In this post, I discuss my interactions to date with the Latin mass crowd. This content uses referral links.
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I find myself a bit curious about the Latin mass and the culture surrounding it. I admit I enjoy attending the Latin mass. There’s something about the reverence and the tradition of it all that is very powerful. The Latin mass provides a real connection with the historical Catholic faith in a way that is hard to explain to those who haven’t experienced it.
At the same time, many of the Catholics that I have encountered who love the Latin mass maintain a strong antipathy to the New Order mass and often toward Vatican II itself.
I understand the antipathy a devout Catholic may have toward change. Dedication to tradition is a foundational part of a faithful Catholic life. I can also appreciate the dislike of the apparent innovations that came out of Vatican II.
I cannot, however, reconcile defiance of Vatican II itself with traditional Catholicism. Affirmation of the tradition and teachings of the Roman Catholic Church requires submission to the teachings promulgated by an Ecumenical Council.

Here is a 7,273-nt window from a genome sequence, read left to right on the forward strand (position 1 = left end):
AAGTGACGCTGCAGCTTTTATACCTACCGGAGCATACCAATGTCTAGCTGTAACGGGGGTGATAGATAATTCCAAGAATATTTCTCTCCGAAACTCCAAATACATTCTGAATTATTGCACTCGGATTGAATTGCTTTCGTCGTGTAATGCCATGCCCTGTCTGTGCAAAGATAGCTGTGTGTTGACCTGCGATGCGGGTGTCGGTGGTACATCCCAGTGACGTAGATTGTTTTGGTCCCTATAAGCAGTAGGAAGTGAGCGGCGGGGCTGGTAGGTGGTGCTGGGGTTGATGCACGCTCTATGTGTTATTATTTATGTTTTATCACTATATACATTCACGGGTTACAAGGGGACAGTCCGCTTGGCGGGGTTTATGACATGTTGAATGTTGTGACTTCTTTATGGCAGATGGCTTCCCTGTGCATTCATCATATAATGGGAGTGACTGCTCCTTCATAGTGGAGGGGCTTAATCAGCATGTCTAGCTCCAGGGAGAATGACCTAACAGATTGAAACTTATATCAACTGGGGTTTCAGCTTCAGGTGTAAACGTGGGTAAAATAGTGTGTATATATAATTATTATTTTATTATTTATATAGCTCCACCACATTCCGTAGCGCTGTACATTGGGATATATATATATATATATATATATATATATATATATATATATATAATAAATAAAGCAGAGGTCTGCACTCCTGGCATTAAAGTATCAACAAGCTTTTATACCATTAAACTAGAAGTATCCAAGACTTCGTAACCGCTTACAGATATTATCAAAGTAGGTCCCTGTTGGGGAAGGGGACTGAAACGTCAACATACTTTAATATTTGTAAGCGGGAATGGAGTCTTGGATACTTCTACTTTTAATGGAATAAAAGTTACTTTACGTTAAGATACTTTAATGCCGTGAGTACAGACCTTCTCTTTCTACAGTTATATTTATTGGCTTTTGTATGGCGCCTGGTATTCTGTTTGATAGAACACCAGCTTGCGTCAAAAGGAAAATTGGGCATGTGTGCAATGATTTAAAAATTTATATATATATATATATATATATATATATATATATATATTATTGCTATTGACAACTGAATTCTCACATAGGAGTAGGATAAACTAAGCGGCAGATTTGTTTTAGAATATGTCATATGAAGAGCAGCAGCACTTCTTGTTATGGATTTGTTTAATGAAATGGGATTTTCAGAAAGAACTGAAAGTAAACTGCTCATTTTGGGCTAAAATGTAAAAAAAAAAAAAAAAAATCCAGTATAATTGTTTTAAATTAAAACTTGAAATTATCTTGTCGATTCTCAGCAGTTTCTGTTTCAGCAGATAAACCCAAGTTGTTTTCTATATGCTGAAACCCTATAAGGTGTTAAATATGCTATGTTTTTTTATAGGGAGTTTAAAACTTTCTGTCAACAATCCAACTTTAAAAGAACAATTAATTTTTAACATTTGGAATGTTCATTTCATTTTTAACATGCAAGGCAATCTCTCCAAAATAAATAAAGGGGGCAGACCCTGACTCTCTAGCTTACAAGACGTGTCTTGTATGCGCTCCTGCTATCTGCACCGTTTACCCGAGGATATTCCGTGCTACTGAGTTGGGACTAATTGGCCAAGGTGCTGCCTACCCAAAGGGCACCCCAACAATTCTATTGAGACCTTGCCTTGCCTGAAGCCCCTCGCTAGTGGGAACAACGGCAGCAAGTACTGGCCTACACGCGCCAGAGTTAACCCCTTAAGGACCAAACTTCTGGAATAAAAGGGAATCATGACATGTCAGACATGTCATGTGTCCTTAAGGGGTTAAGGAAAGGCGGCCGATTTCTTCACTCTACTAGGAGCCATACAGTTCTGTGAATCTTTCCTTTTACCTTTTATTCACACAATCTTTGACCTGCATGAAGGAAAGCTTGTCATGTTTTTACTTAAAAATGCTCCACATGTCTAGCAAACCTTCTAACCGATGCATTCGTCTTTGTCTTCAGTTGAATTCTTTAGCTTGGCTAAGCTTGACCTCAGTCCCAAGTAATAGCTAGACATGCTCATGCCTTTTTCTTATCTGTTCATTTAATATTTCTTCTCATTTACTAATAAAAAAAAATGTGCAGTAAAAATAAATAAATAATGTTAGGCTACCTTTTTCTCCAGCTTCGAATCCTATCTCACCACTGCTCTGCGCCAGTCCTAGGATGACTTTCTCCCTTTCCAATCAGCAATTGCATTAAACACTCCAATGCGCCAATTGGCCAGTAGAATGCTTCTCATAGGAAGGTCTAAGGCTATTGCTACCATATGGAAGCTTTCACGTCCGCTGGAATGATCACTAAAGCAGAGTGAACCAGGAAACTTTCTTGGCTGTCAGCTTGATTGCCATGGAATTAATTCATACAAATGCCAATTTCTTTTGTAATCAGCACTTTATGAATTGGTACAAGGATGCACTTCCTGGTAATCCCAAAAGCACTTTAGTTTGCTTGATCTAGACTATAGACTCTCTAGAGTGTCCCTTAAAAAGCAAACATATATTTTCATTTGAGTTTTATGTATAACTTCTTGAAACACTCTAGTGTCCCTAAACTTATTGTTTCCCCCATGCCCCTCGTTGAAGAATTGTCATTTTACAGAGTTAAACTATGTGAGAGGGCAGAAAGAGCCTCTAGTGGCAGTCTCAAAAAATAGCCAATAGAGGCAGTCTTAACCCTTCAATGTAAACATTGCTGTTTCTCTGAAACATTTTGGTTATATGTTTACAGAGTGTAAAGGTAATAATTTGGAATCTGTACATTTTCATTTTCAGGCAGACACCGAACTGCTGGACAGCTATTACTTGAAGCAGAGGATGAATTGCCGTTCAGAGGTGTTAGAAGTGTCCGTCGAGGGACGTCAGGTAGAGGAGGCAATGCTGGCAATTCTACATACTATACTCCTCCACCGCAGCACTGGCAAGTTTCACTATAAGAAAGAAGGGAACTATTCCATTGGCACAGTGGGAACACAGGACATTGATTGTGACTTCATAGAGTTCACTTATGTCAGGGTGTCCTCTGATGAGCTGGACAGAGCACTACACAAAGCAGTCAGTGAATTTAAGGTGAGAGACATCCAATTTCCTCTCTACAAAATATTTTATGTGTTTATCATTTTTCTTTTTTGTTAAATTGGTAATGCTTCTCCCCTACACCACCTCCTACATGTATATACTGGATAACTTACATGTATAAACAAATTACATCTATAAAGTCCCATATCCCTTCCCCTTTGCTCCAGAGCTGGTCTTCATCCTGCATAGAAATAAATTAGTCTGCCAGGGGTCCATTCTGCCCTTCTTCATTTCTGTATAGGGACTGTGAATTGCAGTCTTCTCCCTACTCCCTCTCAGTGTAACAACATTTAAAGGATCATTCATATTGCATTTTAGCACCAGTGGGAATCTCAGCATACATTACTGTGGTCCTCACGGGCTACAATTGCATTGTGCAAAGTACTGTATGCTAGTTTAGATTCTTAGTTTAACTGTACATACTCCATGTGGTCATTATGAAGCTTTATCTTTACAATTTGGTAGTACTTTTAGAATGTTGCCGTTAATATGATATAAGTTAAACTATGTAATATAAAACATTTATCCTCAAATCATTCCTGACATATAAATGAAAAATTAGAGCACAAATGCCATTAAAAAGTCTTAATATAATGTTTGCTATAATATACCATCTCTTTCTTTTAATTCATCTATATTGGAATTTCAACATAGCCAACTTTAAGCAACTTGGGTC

That does not mean that the Church hierarchy is immune from criticism. On a theological level, the Church itself admits that it is capable of error outside very constrained prescribed means of determining infallible teaching. The pope, for example, is infallible only in the narrowest circumstances. On a practical level, the sexual abuse scandal demonstrates the need for the laity to stand up to corrupt and immoral clerics where necessary.
The magisterium, however, still nonetheless maintains authority over its flock in matters of faith. Submission to the Church and its teachings is a necessity of faithful Catholicism. Criticizing the New Order mass may be legitimate, but criticizing its legitimacy is not.
I am a new Catholic, and I do not pretend to understand the frustration that the faithful traditional Catholics have felt about the changes that have happened within the Church over the last sixty years. I do know, however, that, when I became a Catholic, I affirmed the teachings of the Church and accepted the authority of my bishop and pope.
Catholicism requires submission. Were I simply able to follow the inclinations of my own conscience, I would have remained a Protestant.